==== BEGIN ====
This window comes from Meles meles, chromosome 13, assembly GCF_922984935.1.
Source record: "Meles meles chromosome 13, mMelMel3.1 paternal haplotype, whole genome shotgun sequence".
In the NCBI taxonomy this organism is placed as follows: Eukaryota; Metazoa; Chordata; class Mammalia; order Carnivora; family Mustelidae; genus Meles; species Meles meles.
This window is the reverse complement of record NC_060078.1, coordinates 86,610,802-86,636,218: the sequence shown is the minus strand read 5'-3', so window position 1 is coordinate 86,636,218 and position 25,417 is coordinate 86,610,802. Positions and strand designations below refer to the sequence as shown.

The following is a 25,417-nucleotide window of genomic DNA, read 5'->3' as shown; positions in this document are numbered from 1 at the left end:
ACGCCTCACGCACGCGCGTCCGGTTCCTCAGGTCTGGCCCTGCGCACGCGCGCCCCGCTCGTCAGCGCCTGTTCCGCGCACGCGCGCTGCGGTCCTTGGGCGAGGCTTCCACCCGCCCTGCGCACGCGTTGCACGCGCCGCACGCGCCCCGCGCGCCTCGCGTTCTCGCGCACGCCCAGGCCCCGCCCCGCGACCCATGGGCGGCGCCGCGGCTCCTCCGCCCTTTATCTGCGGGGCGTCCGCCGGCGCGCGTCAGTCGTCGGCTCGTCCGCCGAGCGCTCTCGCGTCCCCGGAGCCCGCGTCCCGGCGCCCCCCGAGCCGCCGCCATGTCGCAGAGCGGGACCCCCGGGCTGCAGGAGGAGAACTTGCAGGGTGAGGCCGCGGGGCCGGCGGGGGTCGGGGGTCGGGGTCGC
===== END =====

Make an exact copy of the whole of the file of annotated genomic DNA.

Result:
This window comes from Meles meles, chromosome 13, assembly GCF_922984935.1.
Source record: "Meles meles chromosome 13, mMelMel3.1 paternal haplotype, whole genome shotgun sequence".
In the NCBI taxonomy this organism is placed as follows: Eukaryota; Metazoa; Chordata; class Mammalia; order Carnivora; family Mustelidae; genus Meles; species Meles meles.
This window is the reverse complement of record NC_060078.1, coordinates 86,610,802-86,636,218: the sequence shown is the minus strand read 5'-3', so window position 1 is coordinate 86,636,218 and position 25,417 is coordinate 86,610,802. Positions and strand designations below refer to the sequence as shown.

The following is a 25,417-nucleotide window of genomic DNA, read 5'->3' as shown; positions in this document are numbered from 1 at the left end:
ACGCCTCACGCACGCGCGTCCGGTTCCTCAGGTCTGGCCCTGCGCACGCGCGCCCCGCTCGTCAGCGCCTGTTCCGCGCACGCGCGCTGCGGTCCTTGGGCGAGGCTTCCACCCGCCCTGCGCACGCGTTGCACGCGCCGCACGCGCCCCGCGCGCCTCGCGTTCTCGCGCACGCCCAGGCCCCGCCCCGCGACCCATGGGCGGCGCCGCGGCTCCTCCGCCCTTTATCTGCGGGGCGTCCGCCGGCGCGCGTCAGTCGTCGGCTCGTCCGCCGAGCGCTCTCGCGTCCCCGGAGCCCGCGTCCCGGCGCCCCCCGAGCCGCCGCCATGTCGCAGAGCGGGACCCCCGGGCTGCAGGAGGAGAACTTGCAGGGTGAGGCCGCGGGGCCGGCGGGGGTCGGGGGTCGGGGTCGC